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    Thanks for the information. With the Foma paper I found the problem seems to be the addition of developer to the paper. The levels for the most part remain the same, but small highlights, abruptly changing to lower values go dark and blend into the surrounding area. It would seem either surface area of the highlights or the transition to lower values needs to be controlled. Keeping that in mind, I think I can get something good from it with patience and practice.


    I hope I can make some good ones with it.

    Thanks for the information
     
  12. kintatsu

    kintatsu Member

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    Thank you for the reply and information.
     
  13. kintatsu

    kintatsu Member

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    Thank you for the information. I'll keep that in mind when I order some and make prints.
     
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  15. Roger Cole

    Roger Cole Member

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    How much development time are we talking about here? I've noticed most FB papers get richer with extended development so it's something of a compromise between the absolute best look and patience. I generally develop Ilford MG (WT and IV) and Adox MCC 110 for 3 minutes. Sometimes I'll go 5 minutes.
     
  16. kintatsu

    kintatsu Member

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    With Eukobrom at 1:9, the recommended dilution, for Ilford I get about 60-90 seconds for full development. With the Foma I'm getting 15-30 seconds for fully developed. The MG comes out very nice and seems to be more to my taste, while the Foma comes out almost like looking through a dark grey window. I tried the Foma at 1:18, with half the exposure and times were longer, but the highlights still looked bad.

    Given your comment, I'll have to try 1:18, with even less exposure. Thanks for the advice and tip.:smile:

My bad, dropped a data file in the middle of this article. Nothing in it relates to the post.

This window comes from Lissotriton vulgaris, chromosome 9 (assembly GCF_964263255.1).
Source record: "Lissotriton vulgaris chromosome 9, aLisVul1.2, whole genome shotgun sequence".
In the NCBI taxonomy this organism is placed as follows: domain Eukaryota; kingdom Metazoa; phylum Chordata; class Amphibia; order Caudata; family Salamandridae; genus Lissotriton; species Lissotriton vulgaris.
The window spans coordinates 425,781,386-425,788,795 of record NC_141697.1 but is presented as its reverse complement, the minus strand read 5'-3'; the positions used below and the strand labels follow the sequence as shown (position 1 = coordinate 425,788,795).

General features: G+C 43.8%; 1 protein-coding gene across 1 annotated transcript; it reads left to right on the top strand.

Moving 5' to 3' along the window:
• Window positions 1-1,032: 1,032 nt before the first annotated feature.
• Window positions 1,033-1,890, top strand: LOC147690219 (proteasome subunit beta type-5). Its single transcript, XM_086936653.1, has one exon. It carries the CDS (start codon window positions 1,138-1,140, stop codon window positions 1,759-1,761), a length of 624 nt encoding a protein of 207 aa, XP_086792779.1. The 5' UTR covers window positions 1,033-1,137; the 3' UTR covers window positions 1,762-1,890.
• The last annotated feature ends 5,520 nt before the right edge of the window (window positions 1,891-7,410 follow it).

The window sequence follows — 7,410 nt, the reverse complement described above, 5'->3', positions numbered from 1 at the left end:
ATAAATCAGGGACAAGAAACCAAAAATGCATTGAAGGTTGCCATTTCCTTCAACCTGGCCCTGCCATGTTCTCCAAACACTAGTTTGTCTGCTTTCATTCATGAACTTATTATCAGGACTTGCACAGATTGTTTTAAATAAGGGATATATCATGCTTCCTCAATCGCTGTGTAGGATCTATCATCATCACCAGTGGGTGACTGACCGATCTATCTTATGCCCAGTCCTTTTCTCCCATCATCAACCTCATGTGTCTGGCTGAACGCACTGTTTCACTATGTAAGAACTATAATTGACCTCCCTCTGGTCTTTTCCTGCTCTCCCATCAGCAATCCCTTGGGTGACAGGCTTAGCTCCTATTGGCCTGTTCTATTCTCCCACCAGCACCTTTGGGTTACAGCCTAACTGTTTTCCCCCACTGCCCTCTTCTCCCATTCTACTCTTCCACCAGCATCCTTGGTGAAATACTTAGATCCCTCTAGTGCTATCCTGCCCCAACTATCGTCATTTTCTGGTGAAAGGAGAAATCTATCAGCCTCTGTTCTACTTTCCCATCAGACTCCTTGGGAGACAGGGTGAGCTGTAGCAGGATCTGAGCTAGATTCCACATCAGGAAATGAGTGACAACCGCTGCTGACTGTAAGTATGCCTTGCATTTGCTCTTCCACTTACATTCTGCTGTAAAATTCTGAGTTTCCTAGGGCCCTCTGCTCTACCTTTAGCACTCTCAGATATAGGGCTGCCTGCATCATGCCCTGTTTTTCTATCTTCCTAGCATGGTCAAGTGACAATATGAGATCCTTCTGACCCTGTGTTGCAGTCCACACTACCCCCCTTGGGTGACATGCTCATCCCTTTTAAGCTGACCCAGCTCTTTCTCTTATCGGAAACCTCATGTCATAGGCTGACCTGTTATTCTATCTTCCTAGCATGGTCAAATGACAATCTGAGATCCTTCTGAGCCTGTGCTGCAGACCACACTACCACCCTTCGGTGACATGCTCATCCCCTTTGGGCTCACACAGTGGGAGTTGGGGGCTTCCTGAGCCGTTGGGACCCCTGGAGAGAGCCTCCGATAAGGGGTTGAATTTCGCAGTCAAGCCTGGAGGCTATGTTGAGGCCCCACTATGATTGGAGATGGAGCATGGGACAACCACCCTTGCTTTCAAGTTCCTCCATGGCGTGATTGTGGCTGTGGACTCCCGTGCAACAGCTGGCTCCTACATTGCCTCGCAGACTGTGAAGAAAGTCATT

17. MartinP

    MartinP Member

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    If the paper is fresh and well-stored then the Foma should look pretty good. The development time "should" be about 90 seconds for the Foma resin-coated paper - if you have a featureless dark piece of paper after that time then I'd suggest both reducing the exposure and making a very very careful safelight/fogging check.
     
    Last edited by a moderator: Apr 29, 2013
  18. kintatsu

    kintatsu Member

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    Thanks for the advice. I've tried reducing the exposure, and will try to further reduce it. I hadn't thought about the safelight. I'll give it a check.
     
  19. Tom Kershaw

    Tom Kershaw Subscriber

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    I have tried the newer Seagull paper and wasn't particularly impressed with the results. You might as well use ILFORD or Adox MCC which is an excellent variable contrast paper. Foma papers can produce good results but I've sometimes had problems with emulsion softness, but this is perhaps more of an issue with high temperature lith processing.

    Tom
     
  20. Huub

    Huub Member

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    I normally develop the Oriental paper in a 1:7 Neutal WA developer for 3 minutes, whereas i used 2 minutes for the Ilford and Agfa papers.
     
  21. Augied

    Augied Member